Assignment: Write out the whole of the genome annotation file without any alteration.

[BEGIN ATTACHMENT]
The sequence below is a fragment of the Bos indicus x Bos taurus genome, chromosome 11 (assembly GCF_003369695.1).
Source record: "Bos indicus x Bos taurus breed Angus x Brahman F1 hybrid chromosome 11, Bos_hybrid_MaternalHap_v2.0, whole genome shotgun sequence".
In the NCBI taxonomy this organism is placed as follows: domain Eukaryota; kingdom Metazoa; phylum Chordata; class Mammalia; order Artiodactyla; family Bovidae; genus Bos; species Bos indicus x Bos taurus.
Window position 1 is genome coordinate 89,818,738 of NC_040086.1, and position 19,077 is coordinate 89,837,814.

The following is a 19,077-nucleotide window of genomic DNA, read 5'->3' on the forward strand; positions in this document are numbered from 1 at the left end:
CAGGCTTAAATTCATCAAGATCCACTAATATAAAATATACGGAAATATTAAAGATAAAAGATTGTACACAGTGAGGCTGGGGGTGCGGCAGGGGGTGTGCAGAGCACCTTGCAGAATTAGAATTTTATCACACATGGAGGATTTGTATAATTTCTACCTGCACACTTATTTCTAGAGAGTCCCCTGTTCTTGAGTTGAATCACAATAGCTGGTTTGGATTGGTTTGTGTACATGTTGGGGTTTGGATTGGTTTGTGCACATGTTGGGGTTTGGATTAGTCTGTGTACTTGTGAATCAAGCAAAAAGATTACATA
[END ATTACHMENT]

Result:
The sequence below is a fragment of the Bos indicus x Bos taurus genome, chromosome 11 (assembly GCF_003369695.1).
Source record: "Bos indicus x Bos taurus breed Angus x Brahman F1 hybrid chromosome 11, Bos_hybrid_MaternalHap_v2.0, whole genome shotgun sequence".
In the NCBI taxonomy this organism is placed as follows: domain Eukaryota; kingdom Metazoa; phylum Chordata; class Mammalia; order Artiodactyla; family Bovidae; genus Bos; species Bos indicus x Bos taurus.
Window position 1 is genome coordinate 89,818,738 of NC_040086.1, and position 19,077 is coordinate 89,837,814.

The following is a 19,077-nucleotide window of genomic DNA, read 5'->3' on the forward strand; positions in this document are numbered from 1 at the left end:
CAGGCTTAAATTCATCAAGATCCACTAATATAAAATATACGGAAATATTAAAGATAAAAGATTGTACACAGTGAGGCTGGGGGTGCGGCAGGGGGTGTGCAGAGCACCTTGCAGAATTAGAATTTTATCACACATGGAGGATTTGTATAATTTCTACCTGCACACTTATTTCTAGAGAGTCCCCTGTTCTTGAGTTGAATCACAATAGCTGGTTTGGATTGGTTTGTGTACATGTTGGGGTTTGGATTGGTTTGTGCACATGTTGGGGTTTGGATTAGTCTGTGTACTTGTGAATCAAGCAAAAAGATTACATA